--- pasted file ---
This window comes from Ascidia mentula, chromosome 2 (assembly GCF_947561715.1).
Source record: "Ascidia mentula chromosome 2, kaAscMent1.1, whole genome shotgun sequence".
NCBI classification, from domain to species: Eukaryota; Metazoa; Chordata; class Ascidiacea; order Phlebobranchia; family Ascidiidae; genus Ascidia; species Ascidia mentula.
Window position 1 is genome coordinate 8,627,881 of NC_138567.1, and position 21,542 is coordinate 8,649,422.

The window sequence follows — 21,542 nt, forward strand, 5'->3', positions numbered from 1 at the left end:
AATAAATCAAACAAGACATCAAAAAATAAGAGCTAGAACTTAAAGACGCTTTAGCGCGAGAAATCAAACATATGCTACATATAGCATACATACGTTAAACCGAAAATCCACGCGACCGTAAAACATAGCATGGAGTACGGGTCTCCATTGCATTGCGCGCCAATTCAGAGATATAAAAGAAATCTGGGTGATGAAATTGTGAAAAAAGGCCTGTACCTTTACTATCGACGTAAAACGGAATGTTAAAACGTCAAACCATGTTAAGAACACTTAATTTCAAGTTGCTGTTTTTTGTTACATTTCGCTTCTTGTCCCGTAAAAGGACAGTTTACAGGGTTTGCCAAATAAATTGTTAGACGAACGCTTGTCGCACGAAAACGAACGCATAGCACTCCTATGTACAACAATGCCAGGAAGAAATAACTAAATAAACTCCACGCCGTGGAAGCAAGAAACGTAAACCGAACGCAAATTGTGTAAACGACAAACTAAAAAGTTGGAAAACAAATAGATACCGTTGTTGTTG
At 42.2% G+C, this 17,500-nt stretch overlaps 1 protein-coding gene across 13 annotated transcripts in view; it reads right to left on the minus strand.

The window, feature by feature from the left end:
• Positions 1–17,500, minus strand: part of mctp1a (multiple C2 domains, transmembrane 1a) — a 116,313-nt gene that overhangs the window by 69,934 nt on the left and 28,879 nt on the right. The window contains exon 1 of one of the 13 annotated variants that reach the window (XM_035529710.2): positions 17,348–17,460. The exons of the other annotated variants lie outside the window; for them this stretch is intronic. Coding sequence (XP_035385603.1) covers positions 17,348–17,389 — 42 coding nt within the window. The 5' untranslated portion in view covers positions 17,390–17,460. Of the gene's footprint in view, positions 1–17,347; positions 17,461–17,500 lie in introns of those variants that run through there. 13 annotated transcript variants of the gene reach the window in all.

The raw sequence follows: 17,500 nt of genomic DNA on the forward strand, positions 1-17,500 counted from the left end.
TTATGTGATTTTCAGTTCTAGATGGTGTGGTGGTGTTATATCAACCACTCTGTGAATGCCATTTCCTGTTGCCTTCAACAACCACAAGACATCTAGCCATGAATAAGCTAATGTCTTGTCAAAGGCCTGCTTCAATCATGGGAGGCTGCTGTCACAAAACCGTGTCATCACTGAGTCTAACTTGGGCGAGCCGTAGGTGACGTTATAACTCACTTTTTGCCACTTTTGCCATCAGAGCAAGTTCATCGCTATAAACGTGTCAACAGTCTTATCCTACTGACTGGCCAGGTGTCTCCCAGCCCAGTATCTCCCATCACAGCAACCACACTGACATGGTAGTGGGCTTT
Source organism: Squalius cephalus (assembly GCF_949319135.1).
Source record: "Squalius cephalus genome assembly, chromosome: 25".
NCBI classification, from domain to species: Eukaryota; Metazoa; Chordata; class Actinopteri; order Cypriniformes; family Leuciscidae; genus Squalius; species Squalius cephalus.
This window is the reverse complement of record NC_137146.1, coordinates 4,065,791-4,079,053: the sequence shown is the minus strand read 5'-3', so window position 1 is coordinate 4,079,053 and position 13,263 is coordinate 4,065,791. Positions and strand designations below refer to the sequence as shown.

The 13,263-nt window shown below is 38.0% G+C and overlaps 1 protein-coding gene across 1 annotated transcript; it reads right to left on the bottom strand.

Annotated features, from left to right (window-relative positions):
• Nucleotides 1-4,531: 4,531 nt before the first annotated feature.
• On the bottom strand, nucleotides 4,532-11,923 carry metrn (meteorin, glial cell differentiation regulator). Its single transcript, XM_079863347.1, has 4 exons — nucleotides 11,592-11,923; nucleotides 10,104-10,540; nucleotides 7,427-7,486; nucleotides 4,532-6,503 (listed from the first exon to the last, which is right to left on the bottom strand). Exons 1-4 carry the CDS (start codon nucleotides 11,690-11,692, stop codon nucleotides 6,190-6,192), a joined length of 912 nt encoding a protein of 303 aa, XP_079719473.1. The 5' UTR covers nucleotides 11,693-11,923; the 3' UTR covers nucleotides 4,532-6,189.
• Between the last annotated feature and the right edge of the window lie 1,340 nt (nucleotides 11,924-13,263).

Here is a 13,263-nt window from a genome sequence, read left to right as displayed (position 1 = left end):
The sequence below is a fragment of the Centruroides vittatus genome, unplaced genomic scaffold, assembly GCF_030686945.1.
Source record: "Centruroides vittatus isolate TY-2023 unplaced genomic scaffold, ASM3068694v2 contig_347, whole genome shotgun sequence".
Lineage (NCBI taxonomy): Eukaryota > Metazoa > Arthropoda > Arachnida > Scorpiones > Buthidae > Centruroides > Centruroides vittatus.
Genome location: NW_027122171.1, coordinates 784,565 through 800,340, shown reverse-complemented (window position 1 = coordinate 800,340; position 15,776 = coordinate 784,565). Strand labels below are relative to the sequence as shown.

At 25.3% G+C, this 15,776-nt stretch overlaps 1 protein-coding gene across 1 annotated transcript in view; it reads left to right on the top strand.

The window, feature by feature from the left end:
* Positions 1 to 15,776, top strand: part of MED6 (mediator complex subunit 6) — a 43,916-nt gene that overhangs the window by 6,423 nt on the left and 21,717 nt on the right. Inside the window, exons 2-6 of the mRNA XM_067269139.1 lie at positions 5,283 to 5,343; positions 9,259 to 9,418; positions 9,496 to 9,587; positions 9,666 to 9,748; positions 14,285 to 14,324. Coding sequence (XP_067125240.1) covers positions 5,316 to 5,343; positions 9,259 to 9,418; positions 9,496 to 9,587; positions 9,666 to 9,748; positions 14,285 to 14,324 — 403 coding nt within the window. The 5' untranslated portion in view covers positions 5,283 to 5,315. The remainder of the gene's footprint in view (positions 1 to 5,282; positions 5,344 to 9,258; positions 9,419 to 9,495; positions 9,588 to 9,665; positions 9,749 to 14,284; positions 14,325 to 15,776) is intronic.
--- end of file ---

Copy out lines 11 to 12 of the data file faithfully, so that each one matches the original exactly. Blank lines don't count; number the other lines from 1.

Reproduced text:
TTATGTGATTTTCAGTTCTAGATGGTGTGGTGGTGTTATATCAACCACTCTGTGAATGCCATTTCCTGTTGCCTTCAACAACCACAAGACATCTAGCCATGAATAAGCTAATGTCTTGTCAAAGGCCTGCTTCAATCATGGGAGGCTGCTGTCACAAAACCGTGTCATCACTGAGTCTAACTTGGGCGAGCCGTAGGTGACGTTATAACTCACTTTTTGCCACTTTTGCCATCAGAGCAAGTTCATCGCTATAAACGTGTCAACAGTCTTATCCTACTGACTGGCCAGGTGTCTCCCAGCCCAGTATCTCCCATCACAGCAACCACACTGACATGGTAGTGGGCTTT
Source organism: Squalius cephalus (assembly GCF_949319135.1).